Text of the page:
Lucy Parker has earned herself a spot on my preorder list with this one. It’s not as magnetic as Act Like It, but it still was a pleasure to read. I dropped the new Lisa Kleypas halfway through to pick this up instead, finished it, and then went back to the Kleypas. This says SO much about both books.
Lily Lamprey is a soap opera star who wants to break in to the theater world. Through a family friend she gets the opportunity to audition for a new play with a renowned director, Luc Savage. Lily is gorgeous and Luc expects her to be an empty, pretty face, but bows to the pressure of his shareholders to audition her. He is surprised to find real talent and thinks that that she could be amazing with the right direction and some voice coaching. There is also an immediate spark between the two of them.
I was so in the mood for an easy-going contemporary, and this just hit the spot. First off, this is a story about grown ups. They each have some baggage and they also deal with the outside pressures of their lives – just like real life and without too much drama. This is how I prefer my stories.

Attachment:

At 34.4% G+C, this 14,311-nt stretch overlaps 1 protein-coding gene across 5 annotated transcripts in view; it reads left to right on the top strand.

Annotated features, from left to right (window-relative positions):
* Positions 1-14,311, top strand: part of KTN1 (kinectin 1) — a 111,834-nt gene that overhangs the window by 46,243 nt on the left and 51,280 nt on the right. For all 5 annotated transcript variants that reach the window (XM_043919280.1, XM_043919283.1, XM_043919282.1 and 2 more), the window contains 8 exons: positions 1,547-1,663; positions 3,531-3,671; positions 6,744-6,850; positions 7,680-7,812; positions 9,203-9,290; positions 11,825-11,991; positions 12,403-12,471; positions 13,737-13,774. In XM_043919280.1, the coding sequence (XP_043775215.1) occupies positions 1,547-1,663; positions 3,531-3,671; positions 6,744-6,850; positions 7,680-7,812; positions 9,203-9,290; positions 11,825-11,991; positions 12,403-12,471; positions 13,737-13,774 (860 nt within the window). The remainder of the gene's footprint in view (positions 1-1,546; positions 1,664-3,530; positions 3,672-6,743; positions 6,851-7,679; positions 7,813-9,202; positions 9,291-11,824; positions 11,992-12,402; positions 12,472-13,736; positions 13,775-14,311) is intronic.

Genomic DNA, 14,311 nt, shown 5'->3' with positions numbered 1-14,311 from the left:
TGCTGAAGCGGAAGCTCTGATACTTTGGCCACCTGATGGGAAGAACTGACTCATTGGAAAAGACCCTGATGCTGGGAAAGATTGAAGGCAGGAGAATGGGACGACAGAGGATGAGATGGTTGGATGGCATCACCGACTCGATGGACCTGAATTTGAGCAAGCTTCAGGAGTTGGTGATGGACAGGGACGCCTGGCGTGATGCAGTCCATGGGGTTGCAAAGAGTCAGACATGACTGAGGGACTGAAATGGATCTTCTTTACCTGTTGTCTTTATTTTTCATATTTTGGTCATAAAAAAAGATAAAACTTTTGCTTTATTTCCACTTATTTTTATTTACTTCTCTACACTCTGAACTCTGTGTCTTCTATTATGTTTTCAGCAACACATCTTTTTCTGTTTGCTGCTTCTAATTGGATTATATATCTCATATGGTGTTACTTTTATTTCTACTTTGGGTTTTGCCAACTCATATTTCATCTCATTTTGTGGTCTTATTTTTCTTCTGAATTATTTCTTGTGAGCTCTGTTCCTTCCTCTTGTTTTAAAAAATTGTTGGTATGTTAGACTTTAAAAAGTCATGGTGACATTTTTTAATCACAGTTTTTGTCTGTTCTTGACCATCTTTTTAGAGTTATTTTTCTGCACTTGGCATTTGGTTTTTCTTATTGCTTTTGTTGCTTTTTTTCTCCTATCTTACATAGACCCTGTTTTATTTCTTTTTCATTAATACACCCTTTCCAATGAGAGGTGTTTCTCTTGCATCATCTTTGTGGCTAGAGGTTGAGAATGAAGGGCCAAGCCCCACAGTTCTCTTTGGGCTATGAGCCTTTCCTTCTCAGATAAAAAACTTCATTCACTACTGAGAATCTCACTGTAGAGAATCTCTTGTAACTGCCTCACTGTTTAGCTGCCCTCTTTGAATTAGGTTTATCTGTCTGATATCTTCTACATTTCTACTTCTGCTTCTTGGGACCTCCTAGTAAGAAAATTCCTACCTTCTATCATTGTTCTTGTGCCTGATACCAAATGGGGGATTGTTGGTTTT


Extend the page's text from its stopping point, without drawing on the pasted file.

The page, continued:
Yes, Luc is Lily’s boss. This is normally a situation I HATE in books, but it’s handled well here. It helps that they are not in a corporate setting and seem to have a lot more leeway than a corporate hierarchy or code of conduct would allow. The real issue is the tabloids and their peers judging them and thinking the relationship is how Lily got the job. This was resolved more smoothly than I ever would have expected based on the build up of the conflict.
Next issue was Luc being 40(ish) and Lily only being 26. As it should be with two consenting adults (who actually act like adults) this is not a big issue. Yay! Luc is slightly concerned, but more about how it appears to the outside world than what it means between them. The level of concern was appropriate and not blow out of proportion, which I appreciated. Lily is the one who needs to figure her self out and take the time to decide what she wants, and I liked that. I really hate the middle aged man-child trope, so having an actual adult show up was nice. That’s what I kept coming back to over and over – grown ups acting like grown ups. It doesn’t bring the angst or the drama, but is just a pleasure to read about two likable people figuring themselves and their relationship out.
I don’t have much more to say about this one, it was just fun and sweet all the way through. With two very strong outings I am willing to try anything else that Lucy Parker puts out. I hope it doesn’t take another year for her next book, but I’m willing to wait if it’s as good as these past two have been.